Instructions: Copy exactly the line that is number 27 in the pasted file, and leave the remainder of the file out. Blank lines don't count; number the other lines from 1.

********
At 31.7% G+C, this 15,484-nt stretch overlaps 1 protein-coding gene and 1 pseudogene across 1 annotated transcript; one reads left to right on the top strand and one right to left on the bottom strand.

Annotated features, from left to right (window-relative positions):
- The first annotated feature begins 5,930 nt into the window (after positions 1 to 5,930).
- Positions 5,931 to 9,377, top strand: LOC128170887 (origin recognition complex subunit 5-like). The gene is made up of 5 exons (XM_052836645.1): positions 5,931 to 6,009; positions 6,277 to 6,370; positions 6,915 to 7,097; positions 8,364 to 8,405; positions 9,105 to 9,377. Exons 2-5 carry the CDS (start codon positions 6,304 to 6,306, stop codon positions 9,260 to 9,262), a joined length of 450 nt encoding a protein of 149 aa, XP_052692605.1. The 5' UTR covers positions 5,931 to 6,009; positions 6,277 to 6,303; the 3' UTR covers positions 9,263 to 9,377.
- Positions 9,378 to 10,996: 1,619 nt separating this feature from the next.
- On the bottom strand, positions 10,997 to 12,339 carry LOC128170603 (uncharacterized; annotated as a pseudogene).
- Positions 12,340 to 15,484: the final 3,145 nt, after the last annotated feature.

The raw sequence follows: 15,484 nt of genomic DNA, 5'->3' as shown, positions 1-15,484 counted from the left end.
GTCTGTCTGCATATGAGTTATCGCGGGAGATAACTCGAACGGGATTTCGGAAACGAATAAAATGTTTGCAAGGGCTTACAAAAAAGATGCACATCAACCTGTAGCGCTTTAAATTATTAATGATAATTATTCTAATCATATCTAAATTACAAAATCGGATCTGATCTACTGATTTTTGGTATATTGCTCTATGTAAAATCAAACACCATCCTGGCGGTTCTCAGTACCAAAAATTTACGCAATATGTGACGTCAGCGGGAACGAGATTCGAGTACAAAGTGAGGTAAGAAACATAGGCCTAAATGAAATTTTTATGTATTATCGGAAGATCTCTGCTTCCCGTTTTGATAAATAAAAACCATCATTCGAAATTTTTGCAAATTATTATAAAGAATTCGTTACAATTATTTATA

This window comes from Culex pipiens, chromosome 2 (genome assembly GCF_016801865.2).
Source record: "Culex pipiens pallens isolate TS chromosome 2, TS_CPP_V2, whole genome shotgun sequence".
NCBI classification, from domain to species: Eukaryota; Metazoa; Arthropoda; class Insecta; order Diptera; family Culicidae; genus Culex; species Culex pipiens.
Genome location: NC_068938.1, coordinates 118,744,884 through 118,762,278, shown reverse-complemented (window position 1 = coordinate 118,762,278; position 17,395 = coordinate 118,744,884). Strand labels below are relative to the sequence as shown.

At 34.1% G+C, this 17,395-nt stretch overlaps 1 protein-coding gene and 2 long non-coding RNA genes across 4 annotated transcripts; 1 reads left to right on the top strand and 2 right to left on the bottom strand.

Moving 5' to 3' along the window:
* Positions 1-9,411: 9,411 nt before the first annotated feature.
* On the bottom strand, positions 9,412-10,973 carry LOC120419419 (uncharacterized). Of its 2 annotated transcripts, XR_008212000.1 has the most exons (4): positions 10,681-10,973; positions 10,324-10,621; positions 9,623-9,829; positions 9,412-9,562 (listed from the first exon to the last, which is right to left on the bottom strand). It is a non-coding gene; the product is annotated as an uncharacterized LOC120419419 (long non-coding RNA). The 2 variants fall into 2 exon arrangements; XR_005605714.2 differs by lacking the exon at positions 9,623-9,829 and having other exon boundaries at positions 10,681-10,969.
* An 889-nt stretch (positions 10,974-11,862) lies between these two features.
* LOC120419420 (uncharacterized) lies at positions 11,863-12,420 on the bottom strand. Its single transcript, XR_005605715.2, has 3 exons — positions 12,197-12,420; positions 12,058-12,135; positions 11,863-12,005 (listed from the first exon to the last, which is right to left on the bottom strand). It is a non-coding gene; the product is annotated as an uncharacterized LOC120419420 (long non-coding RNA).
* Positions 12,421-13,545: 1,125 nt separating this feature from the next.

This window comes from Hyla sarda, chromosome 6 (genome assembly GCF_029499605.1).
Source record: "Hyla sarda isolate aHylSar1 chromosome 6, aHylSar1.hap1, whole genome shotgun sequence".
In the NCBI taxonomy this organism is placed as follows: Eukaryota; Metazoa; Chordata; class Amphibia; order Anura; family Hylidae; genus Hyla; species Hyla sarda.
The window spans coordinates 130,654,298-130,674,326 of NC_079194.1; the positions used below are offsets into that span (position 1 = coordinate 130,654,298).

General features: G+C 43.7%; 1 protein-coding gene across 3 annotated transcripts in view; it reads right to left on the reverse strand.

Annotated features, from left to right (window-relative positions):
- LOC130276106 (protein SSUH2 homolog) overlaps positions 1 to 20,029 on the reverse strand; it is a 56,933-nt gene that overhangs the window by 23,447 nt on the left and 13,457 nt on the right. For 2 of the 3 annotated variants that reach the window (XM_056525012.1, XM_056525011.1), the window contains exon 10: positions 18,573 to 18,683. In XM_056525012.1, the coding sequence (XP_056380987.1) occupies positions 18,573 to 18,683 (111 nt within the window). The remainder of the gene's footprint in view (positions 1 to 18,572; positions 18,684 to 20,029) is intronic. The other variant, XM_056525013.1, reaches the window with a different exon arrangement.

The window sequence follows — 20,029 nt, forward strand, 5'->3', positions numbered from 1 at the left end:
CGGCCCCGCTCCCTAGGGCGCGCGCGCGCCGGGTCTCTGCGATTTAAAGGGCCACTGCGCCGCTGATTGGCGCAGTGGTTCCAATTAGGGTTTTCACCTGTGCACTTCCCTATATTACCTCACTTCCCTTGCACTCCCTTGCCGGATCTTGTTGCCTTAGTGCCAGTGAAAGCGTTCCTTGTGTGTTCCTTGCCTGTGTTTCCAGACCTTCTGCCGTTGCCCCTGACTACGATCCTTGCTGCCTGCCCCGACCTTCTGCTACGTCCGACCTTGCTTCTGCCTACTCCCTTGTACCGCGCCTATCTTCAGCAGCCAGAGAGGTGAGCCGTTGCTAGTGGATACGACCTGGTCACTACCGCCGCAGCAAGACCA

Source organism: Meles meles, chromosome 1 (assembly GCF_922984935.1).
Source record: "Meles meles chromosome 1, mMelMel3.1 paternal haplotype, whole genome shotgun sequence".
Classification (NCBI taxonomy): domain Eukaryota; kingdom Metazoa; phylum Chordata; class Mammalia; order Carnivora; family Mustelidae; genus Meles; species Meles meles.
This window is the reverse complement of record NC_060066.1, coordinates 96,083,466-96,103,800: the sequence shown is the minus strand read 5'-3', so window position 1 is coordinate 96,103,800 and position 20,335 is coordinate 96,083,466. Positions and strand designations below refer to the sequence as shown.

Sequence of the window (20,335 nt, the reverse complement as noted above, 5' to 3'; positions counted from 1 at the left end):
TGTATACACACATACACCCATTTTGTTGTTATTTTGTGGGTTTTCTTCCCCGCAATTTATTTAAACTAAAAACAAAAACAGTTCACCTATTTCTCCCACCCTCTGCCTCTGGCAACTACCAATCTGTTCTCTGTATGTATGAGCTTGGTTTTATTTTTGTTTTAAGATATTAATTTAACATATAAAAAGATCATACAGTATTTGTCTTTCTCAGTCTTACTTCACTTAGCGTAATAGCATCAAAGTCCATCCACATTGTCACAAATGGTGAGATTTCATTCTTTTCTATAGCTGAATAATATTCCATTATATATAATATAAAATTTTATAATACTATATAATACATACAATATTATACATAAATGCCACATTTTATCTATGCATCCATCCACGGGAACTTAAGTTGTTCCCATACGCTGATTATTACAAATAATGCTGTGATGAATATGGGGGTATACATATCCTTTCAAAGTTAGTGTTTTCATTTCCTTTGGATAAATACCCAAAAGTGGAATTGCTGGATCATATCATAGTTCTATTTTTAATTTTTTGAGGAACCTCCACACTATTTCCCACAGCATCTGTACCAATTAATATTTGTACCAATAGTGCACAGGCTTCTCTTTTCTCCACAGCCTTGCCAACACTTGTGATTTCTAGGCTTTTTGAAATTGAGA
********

- LOC130276106 (protein SSUH2 homolog) overlaps positions 1 to 20,029 on the reverse strand; it is a 56,933-nt gene that overhangs the window by 23,447 nt on the left and 13,457 nt on the right. For 2 of the 3 annotated variants that reach the window (XM_056525012.1, XM_056525011.1), the window contains exon 10: positions 18,573 to 18,683. In XM_056525012.1, the coding sequence (XP_056380987.1) occupies positions 18,573 to 18,683 (111 nt within the window). The remainder of the gene's footprint in view (positions 1 to 18,572; positions 18,684 to 20,029) is intronic. The other variant, XM_056525013.1, reaches the window with a different exon arrangement.